Oil prices get some ground back, but cause demand to deteriorate

TOKYO: Oil on Friday recovered some of the losses from the previous session when prices fell the most in a month, although the concerns that emerging markets and trade disputes could affect demand are still dragging.

Brent crude oil rose 23 cents or 0.3 percent, at $ 78.41 a barrel with 0122 GMT, after having dropped 2 percent on Thursday. The global benchmark from the day before rose to the highest since May 22 at $ 80.13 a barrel.

US light crude rose by 27 cents or 0.4 percent with 68.86, after 2.5 percent being stopped on Thursday.

The International Energy Agency warned Thursday that although the oil market was tightening at the moment and the demand for oil in the next three months would reach 100 million barrels per day (BPD), global economic risks were increasing.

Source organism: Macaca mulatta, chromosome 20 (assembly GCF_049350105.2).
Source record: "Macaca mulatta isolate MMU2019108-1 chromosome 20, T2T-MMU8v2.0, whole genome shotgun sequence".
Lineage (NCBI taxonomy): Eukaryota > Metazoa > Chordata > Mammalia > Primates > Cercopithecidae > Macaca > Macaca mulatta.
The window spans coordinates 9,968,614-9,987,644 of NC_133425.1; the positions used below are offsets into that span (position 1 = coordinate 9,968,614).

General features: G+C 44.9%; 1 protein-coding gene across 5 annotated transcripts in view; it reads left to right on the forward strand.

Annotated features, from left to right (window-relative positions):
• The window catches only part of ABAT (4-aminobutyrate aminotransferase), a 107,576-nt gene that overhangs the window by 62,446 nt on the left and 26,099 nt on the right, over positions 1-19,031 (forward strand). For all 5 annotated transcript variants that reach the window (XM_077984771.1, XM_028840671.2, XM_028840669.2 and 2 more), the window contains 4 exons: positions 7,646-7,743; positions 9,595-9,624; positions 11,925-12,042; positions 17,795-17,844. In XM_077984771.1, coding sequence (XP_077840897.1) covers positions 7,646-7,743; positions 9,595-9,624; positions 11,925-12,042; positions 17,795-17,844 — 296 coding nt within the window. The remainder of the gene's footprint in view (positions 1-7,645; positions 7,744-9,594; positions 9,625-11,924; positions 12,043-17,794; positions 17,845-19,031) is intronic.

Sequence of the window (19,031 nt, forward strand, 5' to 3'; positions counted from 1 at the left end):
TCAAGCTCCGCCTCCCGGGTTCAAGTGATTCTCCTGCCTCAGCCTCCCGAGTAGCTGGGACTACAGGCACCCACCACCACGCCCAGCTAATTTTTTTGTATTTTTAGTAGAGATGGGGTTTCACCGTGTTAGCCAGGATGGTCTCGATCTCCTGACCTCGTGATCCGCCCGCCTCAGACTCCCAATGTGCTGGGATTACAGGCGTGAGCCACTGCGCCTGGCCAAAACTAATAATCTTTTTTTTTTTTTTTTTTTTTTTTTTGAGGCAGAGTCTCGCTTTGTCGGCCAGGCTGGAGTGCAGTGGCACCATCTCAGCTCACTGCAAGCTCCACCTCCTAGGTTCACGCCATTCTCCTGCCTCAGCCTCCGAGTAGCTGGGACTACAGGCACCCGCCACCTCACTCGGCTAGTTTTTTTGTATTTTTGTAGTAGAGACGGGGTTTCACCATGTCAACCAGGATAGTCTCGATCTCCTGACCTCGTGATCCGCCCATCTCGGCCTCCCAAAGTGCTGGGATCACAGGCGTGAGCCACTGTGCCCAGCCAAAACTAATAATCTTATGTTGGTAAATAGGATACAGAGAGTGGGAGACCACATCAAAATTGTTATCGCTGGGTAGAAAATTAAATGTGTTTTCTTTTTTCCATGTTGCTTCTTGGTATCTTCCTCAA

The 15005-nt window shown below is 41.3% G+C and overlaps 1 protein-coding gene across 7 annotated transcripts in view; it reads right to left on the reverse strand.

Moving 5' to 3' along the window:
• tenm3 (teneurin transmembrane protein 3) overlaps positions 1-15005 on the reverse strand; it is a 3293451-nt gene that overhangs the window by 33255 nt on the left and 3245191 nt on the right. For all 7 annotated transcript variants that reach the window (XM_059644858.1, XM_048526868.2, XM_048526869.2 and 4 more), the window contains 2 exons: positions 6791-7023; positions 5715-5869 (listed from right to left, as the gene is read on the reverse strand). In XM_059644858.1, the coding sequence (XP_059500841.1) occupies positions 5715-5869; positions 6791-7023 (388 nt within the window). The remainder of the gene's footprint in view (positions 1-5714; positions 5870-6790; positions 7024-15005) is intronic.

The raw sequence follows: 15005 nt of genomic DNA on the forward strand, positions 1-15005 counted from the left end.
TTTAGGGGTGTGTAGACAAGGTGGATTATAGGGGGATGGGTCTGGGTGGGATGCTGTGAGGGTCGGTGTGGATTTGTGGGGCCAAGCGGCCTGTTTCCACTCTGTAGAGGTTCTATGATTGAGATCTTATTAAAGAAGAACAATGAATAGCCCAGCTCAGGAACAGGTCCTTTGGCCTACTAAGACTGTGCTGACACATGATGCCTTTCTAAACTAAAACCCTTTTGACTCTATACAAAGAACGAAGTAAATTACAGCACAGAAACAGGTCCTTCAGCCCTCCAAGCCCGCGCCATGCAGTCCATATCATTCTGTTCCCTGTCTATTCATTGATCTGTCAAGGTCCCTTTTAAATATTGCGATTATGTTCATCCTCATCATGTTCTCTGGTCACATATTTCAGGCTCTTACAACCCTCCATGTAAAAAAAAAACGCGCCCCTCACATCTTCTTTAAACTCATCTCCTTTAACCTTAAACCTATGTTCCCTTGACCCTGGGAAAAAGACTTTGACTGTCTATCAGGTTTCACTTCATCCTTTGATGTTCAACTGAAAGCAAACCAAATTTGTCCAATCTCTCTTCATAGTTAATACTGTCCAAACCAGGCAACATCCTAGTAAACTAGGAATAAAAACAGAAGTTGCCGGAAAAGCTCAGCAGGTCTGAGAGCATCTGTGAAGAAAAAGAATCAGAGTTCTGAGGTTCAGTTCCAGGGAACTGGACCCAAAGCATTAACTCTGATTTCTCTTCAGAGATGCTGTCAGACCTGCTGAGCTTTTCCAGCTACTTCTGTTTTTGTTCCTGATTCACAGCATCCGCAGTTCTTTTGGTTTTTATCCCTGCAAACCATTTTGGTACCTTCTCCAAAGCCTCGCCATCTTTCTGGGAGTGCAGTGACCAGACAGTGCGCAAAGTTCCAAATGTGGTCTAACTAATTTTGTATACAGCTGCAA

"As we move forward in 2019, there is a potential risk to our forecast in some major emerging economies, partly due to currency devaluations against the US dollar, which increases the cost of imported energy," the agency said.

"In addition, there is a risk of growth due to an escalation of trade disputes," said the Paris-based agency.

China will not stick to the demands of the US in trade negotiations, Chinese newspaper China Daily said Friday in an editorial, after Chinese officials welcomed Washington's invitation for a new round of talks.

US President Trump said Thursday on Twitter that the United States has the upper hand in talks.

"We are not under pressure to make a deal with China, they are under pressure to make a deal with us," Trump testified.

US companies in China are being hurt by increasing tensions between Washington and Beijing, according to a survey, which is why lobbyists in the US are urging the Trump administration to reconsider its approach.

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